NASA Ignores The Monolith’s Warnings, Plans To Land On Europa

fb share tweet share

2001 gets all the praise and retrospectives and spots on the “Best Movies of All Time” lists, but I’ve always had a soft spot for the 1984 sequel 2010, directed by Peter Hyams. I love Roy Scheider’s performance as Dr. Heywood Floyd. I love the pervasive sense of wonder, from the something mysterious lurking in a crater on the surface of Europa to the ghostly Dave Bowman’s cryptic promises that “something wonderful” was going to happen. And, almost more than all the rest of it, I love that ending. The monolith – scratch that, monoliths — collapse Jupiter into a new star and we get that closing shot of a single monolith standing vigil over a newly tropical Europa, starting the whole process of life all over again. It seems, however, that the folks at NASA are not fans of 2010, because they are going against the stern warnings of the monolith aliens and planning a landing on Jupiter’s moon of Europa.

According to Space, NASA plans to send two robotic landers to explore the surface of Europa, which is considered to be one of the most likely locations for discovering extraterrestrial life within our solar system. The mission is being developed by scientists at the Jet Propulsion Laboratory in California, and would be targeted to launch in 2020. The mission will investigate whether life exists, or could ever have existed, on the moon. One of the primary exploration targets will be Europa’s liquid-water ocean beneath the moon’s sheets of ice.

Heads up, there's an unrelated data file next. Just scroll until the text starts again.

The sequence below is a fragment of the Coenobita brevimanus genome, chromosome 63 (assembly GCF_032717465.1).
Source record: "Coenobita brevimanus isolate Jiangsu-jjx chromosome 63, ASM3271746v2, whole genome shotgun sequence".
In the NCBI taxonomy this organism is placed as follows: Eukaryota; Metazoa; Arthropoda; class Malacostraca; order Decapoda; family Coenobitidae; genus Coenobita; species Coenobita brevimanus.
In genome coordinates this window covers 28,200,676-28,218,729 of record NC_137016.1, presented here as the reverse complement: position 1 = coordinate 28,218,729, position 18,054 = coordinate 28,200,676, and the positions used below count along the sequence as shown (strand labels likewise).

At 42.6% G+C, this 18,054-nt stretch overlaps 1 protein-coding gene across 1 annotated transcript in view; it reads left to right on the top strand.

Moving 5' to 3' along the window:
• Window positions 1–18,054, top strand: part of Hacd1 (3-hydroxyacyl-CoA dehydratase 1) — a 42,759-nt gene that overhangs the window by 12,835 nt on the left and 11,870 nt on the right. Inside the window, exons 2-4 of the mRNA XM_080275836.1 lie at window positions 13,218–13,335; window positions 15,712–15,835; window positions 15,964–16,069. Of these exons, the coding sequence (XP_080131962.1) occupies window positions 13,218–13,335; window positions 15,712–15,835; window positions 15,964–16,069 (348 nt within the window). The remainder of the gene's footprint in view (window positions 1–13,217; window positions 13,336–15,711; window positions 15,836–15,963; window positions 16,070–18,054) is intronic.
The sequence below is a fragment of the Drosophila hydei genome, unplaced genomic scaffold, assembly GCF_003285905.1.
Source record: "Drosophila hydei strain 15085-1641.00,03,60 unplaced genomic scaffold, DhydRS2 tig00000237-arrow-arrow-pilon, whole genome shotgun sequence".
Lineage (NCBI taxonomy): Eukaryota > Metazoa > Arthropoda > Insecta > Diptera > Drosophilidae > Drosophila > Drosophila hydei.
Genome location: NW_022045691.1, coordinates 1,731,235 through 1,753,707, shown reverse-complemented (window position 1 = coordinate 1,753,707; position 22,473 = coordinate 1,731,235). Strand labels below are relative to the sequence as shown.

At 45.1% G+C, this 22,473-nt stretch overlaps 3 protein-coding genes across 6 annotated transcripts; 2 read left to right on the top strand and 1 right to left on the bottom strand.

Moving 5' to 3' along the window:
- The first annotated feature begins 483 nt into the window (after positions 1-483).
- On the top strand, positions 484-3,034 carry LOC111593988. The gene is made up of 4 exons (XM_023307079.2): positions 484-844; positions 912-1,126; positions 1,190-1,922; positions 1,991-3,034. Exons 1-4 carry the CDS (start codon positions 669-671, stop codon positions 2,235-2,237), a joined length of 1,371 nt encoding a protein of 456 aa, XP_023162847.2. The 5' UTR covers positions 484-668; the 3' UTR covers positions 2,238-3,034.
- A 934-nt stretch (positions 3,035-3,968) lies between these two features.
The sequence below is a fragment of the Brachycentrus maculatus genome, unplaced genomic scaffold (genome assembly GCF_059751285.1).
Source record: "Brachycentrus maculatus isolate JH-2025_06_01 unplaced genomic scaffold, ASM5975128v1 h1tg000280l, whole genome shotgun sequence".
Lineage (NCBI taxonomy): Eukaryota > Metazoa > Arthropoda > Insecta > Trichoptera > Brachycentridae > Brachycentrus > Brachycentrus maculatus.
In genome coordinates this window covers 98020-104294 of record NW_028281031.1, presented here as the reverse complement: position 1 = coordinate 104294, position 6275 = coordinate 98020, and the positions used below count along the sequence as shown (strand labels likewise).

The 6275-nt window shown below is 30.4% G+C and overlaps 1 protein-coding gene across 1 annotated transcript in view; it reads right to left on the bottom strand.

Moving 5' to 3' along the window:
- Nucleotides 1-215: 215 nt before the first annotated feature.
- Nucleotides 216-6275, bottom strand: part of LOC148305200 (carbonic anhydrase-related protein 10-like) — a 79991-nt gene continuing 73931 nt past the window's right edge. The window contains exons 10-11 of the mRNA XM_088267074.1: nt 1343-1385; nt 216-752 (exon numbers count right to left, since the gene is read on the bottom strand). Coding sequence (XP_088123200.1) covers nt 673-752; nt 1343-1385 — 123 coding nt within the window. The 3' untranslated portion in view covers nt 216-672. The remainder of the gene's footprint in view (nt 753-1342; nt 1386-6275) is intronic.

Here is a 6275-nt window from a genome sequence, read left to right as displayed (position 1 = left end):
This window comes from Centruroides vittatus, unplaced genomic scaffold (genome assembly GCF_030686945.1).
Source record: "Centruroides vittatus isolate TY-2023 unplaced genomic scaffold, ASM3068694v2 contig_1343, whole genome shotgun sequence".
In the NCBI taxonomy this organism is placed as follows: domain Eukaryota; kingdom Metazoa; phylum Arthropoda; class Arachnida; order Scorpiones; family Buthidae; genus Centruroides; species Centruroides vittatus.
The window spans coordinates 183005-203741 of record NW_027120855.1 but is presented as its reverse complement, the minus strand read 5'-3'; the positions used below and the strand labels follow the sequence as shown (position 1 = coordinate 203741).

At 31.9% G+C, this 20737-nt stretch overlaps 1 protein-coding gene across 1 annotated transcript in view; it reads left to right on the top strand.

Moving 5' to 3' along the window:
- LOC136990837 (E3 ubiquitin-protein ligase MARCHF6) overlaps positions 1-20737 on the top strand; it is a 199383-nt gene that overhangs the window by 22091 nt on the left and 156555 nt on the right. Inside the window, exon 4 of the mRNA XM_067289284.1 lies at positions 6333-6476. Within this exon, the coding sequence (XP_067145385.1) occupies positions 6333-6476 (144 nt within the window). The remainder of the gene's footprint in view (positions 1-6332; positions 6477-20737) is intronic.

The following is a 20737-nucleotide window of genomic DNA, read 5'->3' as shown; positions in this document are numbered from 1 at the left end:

Sci-Fi Assassin: How Lost Snuck Into The Mainstream And Why We Should Stop Looking For A Replacement

fb share tweet share

It’s time to put away the notion that there will ever be another Lost. The series ended in 2010, and even before the castaways walked into the light, networks were trying to recapture the magic. There’s never a new anything when it comes to television shows; something we sci-fi geeks should accept.

Seinfeld left, and was replaced by nothing. But we can find solace that eventually there was The Office, Modern Family, Community, among other great network comedies. Someday there will be a huge network hit that delves deep into sci-fi mysteries.

It could be said that Lost was the next X-Files.This is because we’re not talking about a show full of mysteries as the harbinger of TV greatness. There are scores of those shows each year; all vying for your attention with sound bites that vaguely remind you of a program about some interesting people who survived a plane crash. What people really mean by “the next Lost” is a science fiction based network program that garners attention from everyone, including the CSI and Law & Order watchers. The networks aren’t looking to find the next engaging sci-fi program; they’re looking for the mega ratings.

We already have the next Lost in spirit with Fringe. But where Lost was a stealthy assassin, coming upon you slowly from behind with its crazy science and hoodoo; Fringe let its freak flag fly from the start. What Lost proved about the general public is that you have to sneak sci-fi into the mainstream audience’s blood.


What Would Rendezvous With Rama Look Like As A Movie?

fb share tweet share

Here’s the answer:


2008: The Year We Lost Arthur C. Clarke

fb share tweet share

arthurcclarke0342.jpgLegendary, pioneering science fiction author Arthur C. Clarke died today. He was 90. He died of, well, he was 90. The guy lived a full life.

His legacy is unquestionably secure. His best known work is probably “2001: A Space Odyssey”, which was turned into the classic, groundbreaking 1968 movie of the same name by Stanley Kubrick. Later there was a sequel, 2010, also based on a same named Arthur C. Clarke.

Page 3 of 3123